(Continuation: "The Man Who Loved Butterflies" George Dickerson)

Johnson reached for his shirt pocket, then, realizing it was empty, responded, "I'm sorry. I'm trying to quit."
          The Dane nodded. "I, too, have given up smoking." A pause, then: "It is absurd, yes?"
          "What's absurd?" Johnson was having difficulty focusing on the Dane, who seemed to be wavering, like a flame guttering in the shadows.
          "To give up the pleasure of tobacco," the Dane said quietly, "when one is so proximate to death."
          "Proximate...to...death," Johnson echoed. His mind seemed to examine the words individually, as one might pick up pieces of shellfish at the shore and try to reconstruct their former unity and meaning.
          Johnson rose and went to the window and stuck his head through the opening. No one shot at him. After a moment, he pulled his head back in and turned to the Dane.
          "Are you afraid of death?" Johnson asked.
          The Dane pondered for a moment. Then, with a slight smile, he answered, "Descartes said...and Bergson said...and Heidegger and Kant, they..." He shrugged, the smile gone, the eyes behind the wire-rimmed glasses suddenly old and tired. "Too many arguments," he said, "by old men who forgot what life is about. Death is loss. Death is the parts of us that have been lost in other people who themselves have become lost...and so on...When I lost my wife..." The Dane paused, apparently grappling with something. He got up and paced around the room furiously with more energy than Johnson could imagine him having at his age.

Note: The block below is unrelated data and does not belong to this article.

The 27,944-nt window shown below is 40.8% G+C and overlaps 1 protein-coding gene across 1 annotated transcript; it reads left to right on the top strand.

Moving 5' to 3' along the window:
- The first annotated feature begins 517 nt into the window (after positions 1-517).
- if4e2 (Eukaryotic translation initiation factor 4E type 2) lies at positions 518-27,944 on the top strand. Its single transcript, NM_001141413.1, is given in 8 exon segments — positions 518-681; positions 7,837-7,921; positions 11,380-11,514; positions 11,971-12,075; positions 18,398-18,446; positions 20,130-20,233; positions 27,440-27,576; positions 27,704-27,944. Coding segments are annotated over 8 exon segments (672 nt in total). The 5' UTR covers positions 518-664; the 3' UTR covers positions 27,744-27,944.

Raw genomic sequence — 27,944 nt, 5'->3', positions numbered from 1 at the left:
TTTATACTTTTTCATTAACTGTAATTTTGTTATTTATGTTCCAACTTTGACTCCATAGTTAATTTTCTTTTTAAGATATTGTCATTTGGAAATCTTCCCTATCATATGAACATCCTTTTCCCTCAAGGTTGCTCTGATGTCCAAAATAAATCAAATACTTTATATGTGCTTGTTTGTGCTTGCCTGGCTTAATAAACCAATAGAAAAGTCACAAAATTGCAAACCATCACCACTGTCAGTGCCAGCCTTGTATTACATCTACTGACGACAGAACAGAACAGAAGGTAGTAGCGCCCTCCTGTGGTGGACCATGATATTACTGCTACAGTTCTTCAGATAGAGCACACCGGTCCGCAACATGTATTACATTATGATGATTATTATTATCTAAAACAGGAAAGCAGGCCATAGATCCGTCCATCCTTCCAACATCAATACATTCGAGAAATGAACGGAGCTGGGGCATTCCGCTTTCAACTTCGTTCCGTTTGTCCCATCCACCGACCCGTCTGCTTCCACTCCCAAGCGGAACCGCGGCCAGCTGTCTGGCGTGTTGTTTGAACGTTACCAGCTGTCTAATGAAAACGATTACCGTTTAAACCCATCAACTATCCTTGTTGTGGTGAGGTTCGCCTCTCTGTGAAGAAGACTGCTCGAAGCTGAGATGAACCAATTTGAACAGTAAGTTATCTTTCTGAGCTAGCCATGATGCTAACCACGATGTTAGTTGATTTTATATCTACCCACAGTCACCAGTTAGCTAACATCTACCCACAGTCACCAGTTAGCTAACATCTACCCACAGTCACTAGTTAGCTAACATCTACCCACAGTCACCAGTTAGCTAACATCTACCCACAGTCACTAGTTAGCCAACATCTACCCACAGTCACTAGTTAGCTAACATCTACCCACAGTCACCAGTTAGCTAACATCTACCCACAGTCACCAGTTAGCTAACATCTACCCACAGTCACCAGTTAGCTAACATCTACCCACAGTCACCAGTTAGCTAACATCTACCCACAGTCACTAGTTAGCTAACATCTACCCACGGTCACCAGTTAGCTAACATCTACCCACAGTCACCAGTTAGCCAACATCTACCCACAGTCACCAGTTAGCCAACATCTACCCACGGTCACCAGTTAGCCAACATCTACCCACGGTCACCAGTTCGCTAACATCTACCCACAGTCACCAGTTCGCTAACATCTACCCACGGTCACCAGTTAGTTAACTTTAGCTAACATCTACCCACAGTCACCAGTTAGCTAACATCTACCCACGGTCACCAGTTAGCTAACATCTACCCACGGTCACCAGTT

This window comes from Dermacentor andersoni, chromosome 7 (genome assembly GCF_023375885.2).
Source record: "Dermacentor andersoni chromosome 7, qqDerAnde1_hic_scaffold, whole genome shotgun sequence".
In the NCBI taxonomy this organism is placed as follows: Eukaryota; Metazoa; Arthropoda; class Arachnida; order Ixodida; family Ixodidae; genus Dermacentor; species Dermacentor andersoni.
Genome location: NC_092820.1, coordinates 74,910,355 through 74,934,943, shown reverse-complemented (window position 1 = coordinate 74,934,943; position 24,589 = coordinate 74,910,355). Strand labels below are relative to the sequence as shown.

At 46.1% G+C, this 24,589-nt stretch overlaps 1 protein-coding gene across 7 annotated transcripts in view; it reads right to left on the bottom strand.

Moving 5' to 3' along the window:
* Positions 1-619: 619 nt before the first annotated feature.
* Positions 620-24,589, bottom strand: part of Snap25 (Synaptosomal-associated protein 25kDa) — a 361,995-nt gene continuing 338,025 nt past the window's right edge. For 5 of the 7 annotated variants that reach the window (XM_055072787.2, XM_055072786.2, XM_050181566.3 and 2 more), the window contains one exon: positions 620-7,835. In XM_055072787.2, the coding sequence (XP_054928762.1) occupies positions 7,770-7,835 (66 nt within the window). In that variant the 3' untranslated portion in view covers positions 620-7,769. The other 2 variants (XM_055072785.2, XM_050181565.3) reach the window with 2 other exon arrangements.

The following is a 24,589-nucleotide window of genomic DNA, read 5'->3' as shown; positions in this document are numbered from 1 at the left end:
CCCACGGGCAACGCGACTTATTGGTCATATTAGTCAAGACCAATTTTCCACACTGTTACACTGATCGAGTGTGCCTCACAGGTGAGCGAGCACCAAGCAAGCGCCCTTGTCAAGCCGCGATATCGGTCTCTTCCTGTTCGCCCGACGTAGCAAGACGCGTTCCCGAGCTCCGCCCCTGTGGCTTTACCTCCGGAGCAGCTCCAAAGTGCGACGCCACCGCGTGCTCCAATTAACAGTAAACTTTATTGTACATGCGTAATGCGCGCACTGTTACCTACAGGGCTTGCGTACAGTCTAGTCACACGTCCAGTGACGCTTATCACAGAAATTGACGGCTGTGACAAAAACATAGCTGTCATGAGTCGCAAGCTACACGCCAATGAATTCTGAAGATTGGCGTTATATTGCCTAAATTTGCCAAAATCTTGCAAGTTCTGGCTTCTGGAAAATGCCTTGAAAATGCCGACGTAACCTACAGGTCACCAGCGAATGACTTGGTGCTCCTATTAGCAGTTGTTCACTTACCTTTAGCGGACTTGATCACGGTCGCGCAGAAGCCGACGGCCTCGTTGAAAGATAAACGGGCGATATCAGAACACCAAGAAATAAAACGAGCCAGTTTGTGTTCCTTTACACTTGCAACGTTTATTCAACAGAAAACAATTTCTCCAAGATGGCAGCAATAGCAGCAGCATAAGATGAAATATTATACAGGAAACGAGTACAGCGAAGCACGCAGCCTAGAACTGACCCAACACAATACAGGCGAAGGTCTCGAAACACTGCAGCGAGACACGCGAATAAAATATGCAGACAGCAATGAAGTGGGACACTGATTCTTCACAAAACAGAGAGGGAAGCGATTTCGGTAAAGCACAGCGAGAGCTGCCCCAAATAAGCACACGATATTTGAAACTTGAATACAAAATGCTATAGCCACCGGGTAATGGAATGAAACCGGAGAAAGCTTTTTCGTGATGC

Johnson, meanwhile, was feeling less pain. He grabbed the chair and started smashing it against the wall.
          "What are you doing?" asked the Dane.
          "I'm trying to get another leg off this chair." Smash!
          "The chair is most difficult to sit in already."
          "The chair is no longer for sitting, professor. I'm going to break off a leg and kill whichever Mourabitoun thug comes through that door next." Smash!
          "It is too late to save the boy."
          "You don't need to remind me of that." Smash. There! He almost had another leg free. Smash! Done!
          "You would be killing for the wrong reason," the Dane said.
          Unaccountably, the Dane had again gone into a corner and was facing away from him.
          "Well, Mr. Philosophy Professor, give me the right reason." Johnson waved the chair leg in the air with as much force as he could muster without aggravating his ribs.
          Still not looking at him, the Dane said, "May I confess something?"
          Johnson wanted to say "no." Instead, he said, "Okay. Sure. Get it off your chest."
          "It would relieve me. Especially if I do not leave here alive, it would be important to me."
          Johnson had gone to the door and was trying to listen for sounds of the guard. "You're going to leave here alive, professor, but if you're trying to distract me from...
          "I tried to kill my wife." The Dane had turned from the corner and was watching for Johnson's reaction.
          "What did you say, professor?"
          "I tried to kill her. It is that I must confess."